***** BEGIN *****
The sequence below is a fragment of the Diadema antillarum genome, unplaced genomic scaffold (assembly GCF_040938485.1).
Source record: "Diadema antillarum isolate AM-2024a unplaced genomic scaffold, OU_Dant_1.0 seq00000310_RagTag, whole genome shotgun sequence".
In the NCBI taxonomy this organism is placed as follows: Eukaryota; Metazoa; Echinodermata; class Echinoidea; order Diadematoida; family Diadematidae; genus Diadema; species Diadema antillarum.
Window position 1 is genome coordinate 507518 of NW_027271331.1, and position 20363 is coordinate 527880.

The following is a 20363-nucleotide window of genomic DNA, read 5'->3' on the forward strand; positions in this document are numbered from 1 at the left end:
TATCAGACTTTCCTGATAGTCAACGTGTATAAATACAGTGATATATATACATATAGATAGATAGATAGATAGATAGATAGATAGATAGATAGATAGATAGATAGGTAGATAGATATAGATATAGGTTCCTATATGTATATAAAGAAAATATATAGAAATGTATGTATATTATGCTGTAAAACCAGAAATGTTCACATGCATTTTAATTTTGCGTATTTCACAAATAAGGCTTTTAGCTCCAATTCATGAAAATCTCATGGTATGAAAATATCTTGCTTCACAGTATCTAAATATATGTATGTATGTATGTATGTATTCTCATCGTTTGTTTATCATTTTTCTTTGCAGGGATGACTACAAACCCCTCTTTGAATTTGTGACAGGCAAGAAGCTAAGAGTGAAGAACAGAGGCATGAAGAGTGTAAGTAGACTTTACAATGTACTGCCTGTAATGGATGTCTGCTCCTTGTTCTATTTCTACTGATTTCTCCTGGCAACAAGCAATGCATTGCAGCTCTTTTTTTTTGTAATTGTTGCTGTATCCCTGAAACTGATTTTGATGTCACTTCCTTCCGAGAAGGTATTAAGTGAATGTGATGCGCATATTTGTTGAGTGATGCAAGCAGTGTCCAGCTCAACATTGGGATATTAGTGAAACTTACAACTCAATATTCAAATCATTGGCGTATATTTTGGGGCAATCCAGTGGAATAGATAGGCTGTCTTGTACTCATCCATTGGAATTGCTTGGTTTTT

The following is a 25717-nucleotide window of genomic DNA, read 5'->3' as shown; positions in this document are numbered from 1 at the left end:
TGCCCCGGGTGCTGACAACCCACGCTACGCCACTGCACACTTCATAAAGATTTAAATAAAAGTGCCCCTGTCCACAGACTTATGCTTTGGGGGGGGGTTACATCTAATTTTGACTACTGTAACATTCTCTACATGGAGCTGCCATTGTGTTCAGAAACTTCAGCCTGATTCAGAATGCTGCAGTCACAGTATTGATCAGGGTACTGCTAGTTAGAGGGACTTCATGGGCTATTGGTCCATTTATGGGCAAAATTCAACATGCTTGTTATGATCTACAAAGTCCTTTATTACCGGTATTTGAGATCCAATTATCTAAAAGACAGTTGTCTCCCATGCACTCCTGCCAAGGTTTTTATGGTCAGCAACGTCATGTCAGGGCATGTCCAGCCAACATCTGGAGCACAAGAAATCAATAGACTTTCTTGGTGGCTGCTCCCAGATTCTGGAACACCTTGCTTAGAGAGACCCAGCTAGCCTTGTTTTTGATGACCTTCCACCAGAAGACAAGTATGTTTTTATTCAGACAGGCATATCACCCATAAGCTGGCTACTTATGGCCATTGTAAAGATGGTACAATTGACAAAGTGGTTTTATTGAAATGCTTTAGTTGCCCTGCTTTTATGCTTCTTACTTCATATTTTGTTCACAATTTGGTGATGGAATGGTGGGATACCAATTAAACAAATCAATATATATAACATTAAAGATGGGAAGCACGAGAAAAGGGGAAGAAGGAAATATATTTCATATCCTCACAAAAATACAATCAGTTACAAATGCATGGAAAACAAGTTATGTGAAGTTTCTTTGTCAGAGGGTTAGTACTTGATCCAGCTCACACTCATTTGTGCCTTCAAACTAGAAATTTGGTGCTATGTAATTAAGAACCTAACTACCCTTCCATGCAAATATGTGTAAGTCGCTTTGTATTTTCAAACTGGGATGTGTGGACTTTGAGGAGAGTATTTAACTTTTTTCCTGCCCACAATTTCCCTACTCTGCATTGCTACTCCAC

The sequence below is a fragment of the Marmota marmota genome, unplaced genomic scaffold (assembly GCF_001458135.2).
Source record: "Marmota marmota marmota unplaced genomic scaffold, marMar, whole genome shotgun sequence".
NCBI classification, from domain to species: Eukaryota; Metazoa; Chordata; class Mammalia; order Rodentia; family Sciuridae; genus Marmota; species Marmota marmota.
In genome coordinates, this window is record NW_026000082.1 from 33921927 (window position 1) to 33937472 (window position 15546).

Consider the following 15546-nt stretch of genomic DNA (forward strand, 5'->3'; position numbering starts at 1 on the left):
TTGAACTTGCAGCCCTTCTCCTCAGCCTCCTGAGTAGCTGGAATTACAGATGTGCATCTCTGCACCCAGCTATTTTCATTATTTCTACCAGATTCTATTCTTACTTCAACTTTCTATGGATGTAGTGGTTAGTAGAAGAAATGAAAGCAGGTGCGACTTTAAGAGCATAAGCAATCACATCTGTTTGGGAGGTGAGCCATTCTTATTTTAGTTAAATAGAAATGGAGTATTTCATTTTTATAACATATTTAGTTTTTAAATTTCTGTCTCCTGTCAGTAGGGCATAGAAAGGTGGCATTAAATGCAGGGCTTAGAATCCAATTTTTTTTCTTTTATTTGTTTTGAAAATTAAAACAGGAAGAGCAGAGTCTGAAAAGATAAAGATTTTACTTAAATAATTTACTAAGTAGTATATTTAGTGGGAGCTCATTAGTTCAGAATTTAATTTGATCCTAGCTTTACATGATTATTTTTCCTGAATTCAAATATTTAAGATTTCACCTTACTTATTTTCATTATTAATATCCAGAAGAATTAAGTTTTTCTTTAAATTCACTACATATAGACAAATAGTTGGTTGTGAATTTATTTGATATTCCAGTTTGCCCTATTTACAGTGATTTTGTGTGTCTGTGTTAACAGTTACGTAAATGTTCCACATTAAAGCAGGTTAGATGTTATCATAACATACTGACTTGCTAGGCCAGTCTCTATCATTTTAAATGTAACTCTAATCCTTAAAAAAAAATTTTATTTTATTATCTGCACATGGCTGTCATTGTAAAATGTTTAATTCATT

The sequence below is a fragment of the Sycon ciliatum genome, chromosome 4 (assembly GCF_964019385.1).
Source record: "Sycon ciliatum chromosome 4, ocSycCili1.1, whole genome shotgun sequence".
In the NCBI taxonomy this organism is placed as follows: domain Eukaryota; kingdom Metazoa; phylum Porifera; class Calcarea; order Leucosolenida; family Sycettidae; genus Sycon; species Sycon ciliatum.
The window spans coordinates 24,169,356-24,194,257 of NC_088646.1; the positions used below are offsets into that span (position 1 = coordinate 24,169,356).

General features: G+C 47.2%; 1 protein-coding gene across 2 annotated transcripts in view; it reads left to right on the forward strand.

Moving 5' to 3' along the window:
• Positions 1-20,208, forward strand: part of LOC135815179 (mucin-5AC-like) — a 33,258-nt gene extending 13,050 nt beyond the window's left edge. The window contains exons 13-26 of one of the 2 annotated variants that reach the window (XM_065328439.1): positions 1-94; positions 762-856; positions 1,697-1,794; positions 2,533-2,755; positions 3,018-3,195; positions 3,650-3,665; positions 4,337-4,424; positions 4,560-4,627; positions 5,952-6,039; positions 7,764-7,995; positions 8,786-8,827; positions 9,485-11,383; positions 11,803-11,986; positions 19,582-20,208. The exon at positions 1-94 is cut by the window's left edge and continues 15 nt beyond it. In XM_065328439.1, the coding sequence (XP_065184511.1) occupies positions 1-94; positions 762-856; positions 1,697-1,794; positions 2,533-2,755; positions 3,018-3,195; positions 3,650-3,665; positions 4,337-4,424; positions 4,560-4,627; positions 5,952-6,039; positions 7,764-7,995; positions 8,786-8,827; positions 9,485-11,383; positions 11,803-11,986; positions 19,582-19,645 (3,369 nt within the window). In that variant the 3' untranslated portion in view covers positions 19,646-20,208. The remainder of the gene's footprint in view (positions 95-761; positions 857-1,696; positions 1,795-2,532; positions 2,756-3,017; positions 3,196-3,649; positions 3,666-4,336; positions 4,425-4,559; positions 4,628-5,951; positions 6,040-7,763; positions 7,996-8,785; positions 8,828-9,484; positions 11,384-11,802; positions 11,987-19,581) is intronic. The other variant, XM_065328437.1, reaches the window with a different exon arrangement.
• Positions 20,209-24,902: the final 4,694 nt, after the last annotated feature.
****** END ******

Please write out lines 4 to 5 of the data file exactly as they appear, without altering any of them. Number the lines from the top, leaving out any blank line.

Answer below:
Window position 1 is genome coordinate 507518 of NW_027271331.1, and position 20363 is coordinate 527880.

The following is a 20363-nucleotide window of genomic DNA, read 5'->3' on the forward strand; positions in this document are numbered from 1 at the left end: